The follow articles, written by NRP & National Socialist activist Martin Kerr appeared in the English racial nationalist journal, Heritage & Destiny circ. 2004.
Slowly, the word filtered out throughout the Movement that something was happening in New York – something that had not happened since before the War. Although the local population was not receptive to the NRP message, there was a whole new generation of Movement activists who had been waiting for something like this all along. The NRP began to attract the support. Some activists moved to New York to join up and donations from various backers began to flow in. Connections were made with foreign organisations and Madole was soon printing material for overseas groups which could not have literature printed in their own country. During this initial period in the history of the NRP, many people were affiliated with it either formally or loosely, who would later be famous in their own right. Notable among these were Matt Koehl, who led the NRP uniformed contingent (then known as the Elite Guard), Edward R Fields, Francis Parker Yockey (using the name “Frank Healey”), and writer Eustace Mullins. For the most radical White Nationalists, the NRP was the only show in town.
Of course, the enemies of White Nationalism also took note.
During the mide 1950s, the House Un-American Activities Committee (HUAC) undertook an aggressive investigation of Communist subversion in the US. Under strong criticism and anti-Semitic Groups. The result, in 1955 was document entitled Preliminary Report on Neo-Fascist and Hate Groups. This slim booklet focused almost exclusively on the NRP and the anti-Jewish newspaper Common Sense. At this same time, various infiltrators with connections to Jewish or “anti-fascist” groups went public with their exposes into the “new Nazi underground”. Although nothing further came from HUAC investigation, the overall effect of public exposure and intimation of legal action had a devastating effect on the NRP. Many activists dropped out and financial contribution dried up. Overseas connections were severed. Madole kept the NRP alive – but just barely – publishing the National Renaissance Bulletin as finances allowed, and holding occasional small private meetings.
For all practical purposes the NRP existed in name only.
During the period from 1955 until the early 1960s Madole concentrated his actions on honing NRP ideology and making contacts with foreign governments. As documented by the FBI and other agencies, Madole was in regular contact with specific members of the diplomatic corps of the Soviet Union, Cuba, Eygypt and Iraq. Madole and the NRP were early exponents of a ideological tendency today known as Third Way or Third Position. In this, he apparantly was influenced by his association with Yockey and Frederick Carl Weiss (a benefactor and ally of Yockey). Among White Nationalists, Madole was alone in accepting Yockey’s contention that under Stalin the Soviet Union had thrown off the yoke of Jewish Leadership imposed on it by the Bolshevik revolution. In American racialist circles of the day – and continuing pretty much right up to the collapse of the Soviet regime in 1990 – it was an unquestioned article of faith that the USSR, no less than Israel, was completely dominated by the Jews. As it turned out, Madole and Yockey were right – whater Jewish control there was in the Soviet Union was broken in the greater purges orchestrated by Stalin in the 1930s.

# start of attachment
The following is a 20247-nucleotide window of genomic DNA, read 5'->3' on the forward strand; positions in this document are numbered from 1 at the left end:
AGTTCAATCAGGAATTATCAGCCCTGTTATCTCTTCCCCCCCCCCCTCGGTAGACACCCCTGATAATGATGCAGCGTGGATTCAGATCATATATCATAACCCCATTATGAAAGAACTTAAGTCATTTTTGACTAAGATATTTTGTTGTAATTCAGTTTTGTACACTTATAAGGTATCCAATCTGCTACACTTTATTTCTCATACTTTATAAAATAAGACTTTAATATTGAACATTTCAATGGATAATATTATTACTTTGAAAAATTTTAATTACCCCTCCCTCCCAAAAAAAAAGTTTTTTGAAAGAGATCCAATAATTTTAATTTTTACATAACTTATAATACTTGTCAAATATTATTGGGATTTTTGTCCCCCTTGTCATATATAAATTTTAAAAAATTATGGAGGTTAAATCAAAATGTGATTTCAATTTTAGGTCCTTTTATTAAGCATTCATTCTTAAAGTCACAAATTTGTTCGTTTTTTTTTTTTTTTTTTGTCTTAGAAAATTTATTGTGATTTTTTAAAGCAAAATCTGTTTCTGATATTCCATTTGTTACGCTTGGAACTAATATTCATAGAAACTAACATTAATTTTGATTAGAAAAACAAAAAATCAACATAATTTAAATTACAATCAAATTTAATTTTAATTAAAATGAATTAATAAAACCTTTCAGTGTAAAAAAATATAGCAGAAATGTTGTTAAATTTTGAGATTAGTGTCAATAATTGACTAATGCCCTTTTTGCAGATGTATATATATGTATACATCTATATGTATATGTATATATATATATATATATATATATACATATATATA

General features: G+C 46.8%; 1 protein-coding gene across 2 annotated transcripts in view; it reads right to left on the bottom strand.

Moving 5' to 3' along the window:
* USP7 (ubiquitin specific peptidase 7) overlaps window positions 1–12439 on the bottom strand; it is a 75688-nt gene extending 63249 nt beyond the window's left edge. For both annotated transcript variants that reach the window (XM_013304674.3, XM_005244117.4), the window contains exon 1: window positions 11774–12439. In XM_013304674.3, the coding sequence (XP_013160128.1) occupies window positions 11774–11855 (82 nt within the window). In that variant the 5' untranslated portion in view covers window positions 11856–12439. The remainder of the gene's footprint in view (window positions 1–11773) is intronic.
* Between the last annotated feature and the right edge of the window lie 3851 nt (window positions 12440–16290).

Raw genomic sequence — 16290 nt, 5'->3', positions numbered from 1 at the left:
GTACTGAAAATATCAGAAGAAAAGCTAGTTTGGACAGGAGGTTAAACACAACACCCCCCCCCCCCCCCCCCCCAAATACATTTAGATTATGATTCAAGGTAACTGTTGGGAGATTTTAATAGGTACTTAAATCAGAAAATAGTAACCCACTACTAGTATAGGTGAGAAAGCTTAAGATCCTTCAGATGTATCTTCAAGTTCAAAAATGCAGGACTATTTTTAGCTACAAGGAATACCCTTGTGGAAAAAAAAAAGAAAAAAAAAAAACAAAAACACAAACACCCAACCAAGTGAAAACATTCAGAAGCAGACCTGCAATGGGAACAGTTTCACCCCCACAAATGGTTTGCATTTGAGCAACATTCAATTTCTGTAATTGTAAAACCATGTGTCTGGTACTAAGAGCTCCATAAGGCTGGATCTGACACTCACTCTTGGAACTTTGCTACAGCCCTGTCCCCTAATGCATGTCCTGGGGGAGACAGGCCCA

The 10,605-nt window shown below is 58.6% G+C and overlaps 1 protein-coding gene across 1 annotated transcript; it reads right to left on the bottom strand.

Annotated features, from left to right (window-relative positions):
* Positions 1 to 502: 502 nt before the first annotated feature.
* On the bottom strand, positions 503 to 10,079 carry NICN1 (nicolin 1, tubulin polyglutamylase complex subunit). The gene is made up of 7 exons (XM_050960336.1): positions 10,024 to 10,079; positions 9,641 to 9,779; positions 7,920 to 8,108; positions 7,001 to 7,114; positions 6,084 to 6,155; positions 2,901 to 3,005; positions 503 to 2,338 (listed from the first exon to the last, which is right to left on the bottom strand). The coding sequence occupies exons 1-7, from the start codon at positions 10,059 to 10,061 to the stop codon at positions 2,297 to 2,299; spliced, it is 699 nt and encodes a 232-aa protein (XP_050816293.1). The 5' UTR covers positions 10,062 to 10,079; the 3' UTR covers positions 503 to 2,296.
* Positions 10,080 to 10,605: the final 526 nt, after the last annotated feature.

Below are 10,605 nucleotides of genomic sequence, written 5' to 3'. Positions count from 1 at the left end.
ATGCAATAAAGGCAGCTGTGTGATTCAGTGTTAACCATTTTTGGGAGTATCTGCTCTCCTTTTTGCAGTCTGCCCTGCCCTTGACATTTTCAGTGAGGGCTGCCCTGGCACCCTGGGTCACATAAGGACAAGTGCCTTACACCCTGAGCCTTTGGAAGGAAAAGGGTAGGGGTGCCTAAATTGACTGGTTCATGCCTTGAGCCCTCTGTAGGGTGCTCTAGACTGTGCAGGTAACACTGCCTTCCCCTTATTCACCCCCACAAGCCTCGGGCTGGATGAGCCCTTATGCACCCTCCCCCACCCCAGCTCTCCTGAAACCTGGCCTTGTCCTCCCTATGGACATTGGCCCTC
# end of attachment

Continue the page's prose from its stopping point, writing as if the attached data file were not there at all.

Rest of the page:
Madole saw in Cuba and other various Third World regimes not “Jewish Communism” but rather a form of non-White racial nationalism which was compatible with his own thought. He also recognised that not only was the USSR not a Jewish puppet regime, but that there were strong anti-Jewish elements within the Soviet leadership. Although in the end it brought him little concrete support, Madole continued to cultivate sympathetic individuals in the diplomatic corps of countries.
In March 1959 George Lincoln Rockwell founded the American Nazi Party in Arlington, Virginia. Almost immediately he offered Madole the position of “Minister of Propaganda” for the ANP. Madole’s reaction was a mixture of amusement and outrage. If anything, he thought, Rockwell should come and work for him. After all, in terms of Movement experience, Madole had 10 years of seniority on Rockwell, whom he considered as a sort of upstart. In the end, he graciously refused Rockwell’s invitation, saying that his financial situation did not permit him to relocate to Arlington. Privately, he was not so gracious. Rockwell was a strong advocate of the position that the USSR, Cube and Red China were controlled by the Jews. For this and other reasons, Madole thought that Rockwell was ideologically simplistic and unsophisticated. Also, Madole was put off by Rockwell’s use of the Swastika. Although he had experimented with the use of the Swastika in the early days of the NRP, Madole had come to the conclusion that it was a mistake to adopt it as a party symbol. For one thing, the Movement’s target audience, White Amercians, viewed the Swastika as an alien “un American”., German symbol. Further, it tied the Movement to the past; Madole felt that racial nationalism should be future orientated, with its eyes on tomorrow, not yesterday. And finally, while Madole honoured and admired Hitler in many respects, he thought that an absolute identification with German National-Socialism was an error, and that the present day Movement had gone beyond Hitlerian thought, with its notions such as German nationalism and Slavic inferiority. All things considered, Madole and Rockwell were an ill fit and it is probably best for both that they remained apart.
Paradoxically, however, the formation of the American Nazi Party proved to be a great boon for the NRP.